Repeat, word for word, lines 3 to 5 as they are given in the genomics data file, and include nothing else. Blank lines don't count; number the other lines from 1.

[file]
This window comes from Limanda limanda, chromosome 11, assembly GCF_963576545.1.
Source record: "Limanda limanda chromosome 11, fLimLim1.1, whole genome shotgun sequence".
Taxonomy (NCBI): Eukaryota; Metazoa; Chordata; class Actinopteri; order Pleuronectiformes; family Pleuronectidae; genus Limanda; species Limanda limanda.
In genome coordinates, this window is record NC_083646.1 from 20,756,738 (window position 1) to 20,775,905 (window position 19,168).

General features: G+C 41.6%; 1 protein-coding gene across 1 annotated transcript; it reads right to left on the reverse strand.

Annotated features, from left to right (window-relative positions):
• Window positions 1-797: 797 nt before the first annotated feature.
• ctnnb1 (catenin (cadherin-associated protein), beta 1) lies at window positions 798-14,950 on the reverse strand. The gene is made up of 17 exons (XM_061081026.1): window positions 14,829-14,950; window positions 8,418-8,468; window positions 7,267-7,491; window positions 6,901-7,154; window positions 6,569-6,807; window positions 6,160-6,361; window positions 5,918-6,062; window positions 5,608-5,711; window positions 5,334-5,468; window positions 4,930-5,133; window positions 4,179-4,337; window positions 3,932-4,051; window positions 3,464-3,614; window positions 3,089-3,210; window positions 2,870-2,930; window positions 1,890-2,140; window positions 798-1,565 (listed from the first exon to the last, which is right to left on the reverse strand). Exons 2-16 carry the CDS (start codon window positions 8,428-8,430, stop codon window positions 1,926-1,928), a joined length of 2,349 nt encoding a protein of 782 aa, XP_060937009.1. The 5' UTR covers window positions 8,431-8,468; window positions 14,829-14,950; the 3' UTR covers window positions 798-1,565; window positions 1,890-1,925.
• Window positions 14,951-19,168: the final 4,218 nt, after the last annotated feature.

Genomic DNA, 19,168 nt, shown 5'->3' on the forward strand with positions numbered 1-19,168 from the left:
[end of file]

Taxonomy (NCBI): Eukaryota; Metazoa; Chordata; class Actinopteri; order Pleuronectiformes; family Pleuronectidae; genus Limanda; species Limanda limanda.
In genome coordinates, this window is record NC_083646.1 from 20,756,738 (window position 1) to 20,775,905 (window position 19,168).

General features: G+C 41.6%; 1 protein-coding gene across 1 annotated transcript; it reads right to left on the reverse strand.